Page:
"It's the situation we're dealing with right now. We're missing a 16-point scorer, someone that would settle us down, but at the same time, as we told our guys today, if Deshawn is ducking in and he's got the guy on his back, you've got to give him the ball. If C.J. Leslie is ducking and he's got the guy on his back, you've got to give him the ball. That's the right basketball decision to make."

"That guy has to decide whether he can make a move or not or kick it back out."

"If you're not going to go north-south after two or three dribbles than it's time to move the ball, and that's a part of learning."

"He's trying to run the team. When he's not aggressive, it's not to [Javi's] advantage, it's not to our advantage, but he's trying to get everyone going, everyone off."

"That's why from the beginning I said let's not put too much on these kids, our kids in particular, they are not the saviors. They are coming in to be a part, they are coming in to be a part of something. There are very few special, special high school players that come in... now tehre are some very good players, but the special ones are those that come in and dominate. We have some good freshmen, we do. They are talented, but they have a lot to learn."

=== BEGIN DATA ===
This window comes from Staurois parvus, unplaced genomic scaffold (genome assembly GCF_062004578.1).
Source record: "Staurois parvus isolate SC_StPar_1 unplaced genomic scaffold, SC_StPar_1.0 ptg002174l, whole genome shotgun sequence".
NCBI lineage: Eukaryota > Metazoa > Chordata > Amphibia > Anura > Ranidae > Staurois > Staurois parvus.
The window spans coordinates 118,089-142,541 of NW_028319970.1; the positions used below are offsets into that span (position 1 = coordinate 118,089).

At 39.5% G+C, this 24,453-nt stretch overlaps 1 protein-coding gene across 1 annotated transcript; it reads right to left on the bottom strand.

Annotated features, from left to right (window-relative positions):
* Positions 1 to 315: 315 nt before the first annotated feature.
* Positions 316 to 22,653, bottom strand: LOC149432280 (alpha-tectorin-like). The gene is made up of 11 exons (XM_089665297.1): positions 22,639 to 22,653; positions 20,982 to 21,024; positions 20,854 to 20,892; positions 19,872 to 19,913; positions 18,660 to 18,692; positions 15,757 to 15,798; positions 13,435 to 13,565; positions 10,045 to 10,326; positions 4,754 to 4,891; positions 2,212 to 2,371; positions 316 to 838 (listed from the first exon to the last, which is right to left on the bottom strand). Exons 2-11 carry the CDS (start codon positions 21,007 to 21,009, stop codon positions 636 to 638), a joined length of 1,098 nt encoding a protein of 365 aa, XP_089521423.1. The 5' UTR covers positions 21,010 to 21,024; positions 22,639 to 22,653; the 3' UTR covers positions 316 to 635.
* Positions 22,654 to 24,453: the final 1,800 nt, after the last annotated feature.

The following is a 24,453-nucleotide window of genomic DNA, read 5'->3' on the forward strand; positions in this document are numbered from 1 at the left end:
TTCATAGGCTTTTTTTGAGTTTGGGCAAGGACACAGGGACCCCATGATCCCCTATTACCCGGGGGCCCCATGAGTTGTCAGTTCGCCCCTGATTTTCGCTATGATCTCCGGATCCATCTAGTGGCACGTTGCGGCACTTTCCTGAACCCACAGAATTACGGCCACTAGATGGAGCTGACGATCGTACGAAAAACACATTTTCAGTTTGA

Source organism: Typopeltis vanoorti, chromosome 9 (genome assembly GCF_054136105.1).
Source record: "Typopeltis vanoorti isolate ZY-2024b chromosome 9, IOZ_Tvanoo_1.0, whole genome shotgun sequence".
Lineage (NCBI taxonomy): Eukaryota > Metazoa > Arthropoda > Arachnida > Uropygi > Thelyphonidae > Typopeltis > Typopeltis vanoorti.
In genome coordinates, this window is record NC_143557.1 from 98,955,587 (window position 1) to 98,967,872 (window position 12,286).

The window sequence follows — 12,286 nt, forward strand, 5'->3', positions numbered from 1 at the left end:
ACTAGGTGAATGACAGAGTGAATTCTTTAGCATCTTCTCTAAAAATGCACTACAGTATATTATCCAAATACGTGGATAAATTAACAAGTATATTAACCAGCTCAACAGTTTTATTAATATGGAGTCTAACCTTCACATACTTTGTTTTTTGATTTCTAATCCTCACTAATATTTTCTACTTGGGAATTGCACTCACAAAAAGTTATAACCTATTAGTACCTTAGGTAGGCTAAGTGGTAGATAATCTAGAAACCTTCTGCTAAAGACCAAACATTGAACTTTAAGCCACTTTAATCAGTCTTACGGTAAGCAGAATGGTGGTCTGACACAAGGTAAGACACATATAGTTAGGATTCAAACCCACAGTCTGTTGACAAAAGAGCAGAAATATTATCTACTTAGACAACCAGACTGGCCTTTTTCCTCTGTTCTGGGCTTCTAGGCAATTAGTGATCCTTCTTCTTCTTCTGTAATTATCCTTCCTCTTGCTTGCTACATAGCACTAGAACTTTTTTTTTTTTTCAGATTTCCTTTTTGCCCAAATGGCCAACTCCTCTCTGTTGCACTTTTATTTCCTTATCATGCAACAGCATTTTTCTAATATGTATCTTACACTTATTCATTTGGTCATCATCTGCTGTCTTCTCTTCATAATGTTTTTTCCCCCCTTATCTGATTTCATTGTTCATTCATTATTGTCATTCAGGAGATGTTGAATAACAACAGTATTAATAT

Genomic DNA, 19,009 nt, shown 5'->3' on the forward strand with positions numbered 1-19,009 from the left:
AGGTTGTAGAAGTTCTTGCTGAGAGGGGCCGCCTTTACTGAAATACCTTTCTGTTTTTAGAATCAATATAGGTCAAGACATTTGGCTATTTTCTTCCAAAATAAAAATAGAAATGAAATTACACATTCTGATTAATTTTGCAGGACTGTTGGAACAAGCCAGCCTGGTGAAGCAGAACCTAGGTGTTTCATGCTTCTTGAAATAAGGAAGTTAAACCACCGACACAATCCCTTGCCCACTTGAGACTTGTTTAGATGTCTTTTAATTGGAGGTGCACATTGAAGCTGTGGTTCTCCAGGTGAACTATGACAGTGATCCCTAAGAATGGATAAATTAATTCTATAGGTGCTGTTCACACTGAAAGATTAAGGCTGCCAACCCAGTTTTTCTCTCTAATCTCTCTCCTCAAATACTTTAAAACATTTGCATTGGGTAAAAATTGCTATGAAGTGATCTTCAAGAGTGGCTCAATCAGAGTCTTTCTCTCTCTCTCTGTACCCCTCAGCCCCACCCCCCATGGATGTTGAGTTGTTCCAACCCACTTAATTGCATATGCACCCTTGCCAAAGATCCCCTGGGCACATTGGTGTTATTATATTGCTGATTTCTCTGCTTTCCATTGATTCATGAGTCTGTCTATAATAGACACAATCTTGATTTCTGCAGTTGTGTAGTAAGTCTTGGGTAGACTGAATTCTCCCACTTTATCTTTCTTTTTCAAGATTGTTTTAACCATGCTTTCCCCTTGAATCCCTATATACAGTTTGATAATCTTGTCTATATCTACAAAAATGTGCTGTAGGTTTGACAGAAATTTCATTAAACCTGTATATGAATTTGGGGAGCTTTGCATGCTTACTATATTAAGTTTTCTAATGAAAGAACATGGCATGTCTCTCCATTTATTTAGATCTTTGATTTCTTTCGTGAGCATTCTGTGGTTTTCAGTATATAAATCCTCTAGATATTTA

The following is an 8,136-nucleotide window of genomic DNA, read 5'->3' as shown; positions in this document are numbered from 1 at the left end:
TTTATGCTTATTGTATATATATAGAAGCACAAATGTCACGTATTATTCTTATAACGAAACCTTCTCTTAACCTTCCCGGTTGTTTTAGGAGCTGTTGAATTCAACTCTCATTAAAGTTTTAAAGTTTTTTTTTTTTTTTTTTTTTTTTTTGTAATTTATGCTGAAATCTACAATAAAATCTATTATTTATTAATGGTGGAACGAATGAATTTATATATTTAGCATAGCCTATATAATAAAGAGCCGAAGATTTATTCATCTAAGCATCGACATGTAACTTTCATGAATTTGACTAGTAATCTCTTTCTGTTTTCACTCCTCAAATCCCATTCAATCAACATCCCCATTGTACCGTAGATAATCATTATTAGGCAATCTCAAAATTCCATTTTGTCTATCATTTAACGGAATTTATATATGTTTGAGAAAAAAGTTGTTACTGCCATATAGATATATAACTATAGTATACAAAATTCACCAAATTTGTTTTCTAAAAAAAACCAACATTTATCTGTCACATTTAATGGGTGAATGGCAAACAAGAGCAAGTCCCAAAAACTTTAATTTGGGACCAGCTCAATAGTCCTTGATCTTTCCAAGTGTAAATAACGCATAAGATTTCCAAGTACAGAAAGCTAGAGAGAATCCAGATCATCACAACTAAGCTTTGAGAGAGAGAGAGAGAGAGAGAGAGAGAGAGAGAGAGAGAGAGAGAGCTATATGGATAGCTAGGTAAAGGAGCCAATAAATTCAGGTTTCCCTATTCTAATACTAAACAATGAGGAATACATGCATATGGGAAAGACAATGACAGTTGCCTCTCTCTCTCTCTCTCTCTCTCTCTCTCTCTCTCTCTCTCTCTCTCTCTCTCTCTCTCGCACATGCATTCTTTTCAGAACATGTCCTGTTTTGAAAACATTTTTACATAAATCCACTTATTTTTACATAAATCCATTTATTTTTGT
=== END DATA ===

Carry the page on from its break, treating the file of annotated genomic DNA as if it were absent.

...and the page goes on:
"I don't think it's quite fair because they are trying to live up to expectations that someone put on them and that's a lot of pressure for a young man."

"I think certainly part of what makes good players good is they do have confidence in themselves."

"[C.J. Leslie] was great. He came in and said coach I understand. That's what is important. It's important that he and I, and not just C.J., but any of our players, they understand and accept responsibility and then we move on. This morning he was great, he was very talkative, and we move on. It goes beyond, that stuff goes beyond basketball. It goes beyond that particular day or night. It's for later on, down the road, growth."

"I'm not going to take a guy out for just a bad decision and not play him again? I'm not going to do that."

"I want to see [C.J. Leslie] continue to grow and play as hard as he can. That's it. Play as hard as he can and continue to improve, continue to get better. My expectation for him is not carrying this team, my expectations from him as a freshman is to play as hard as he can and do what he can to help this ballclub... continue to get better and learn. That's it from me."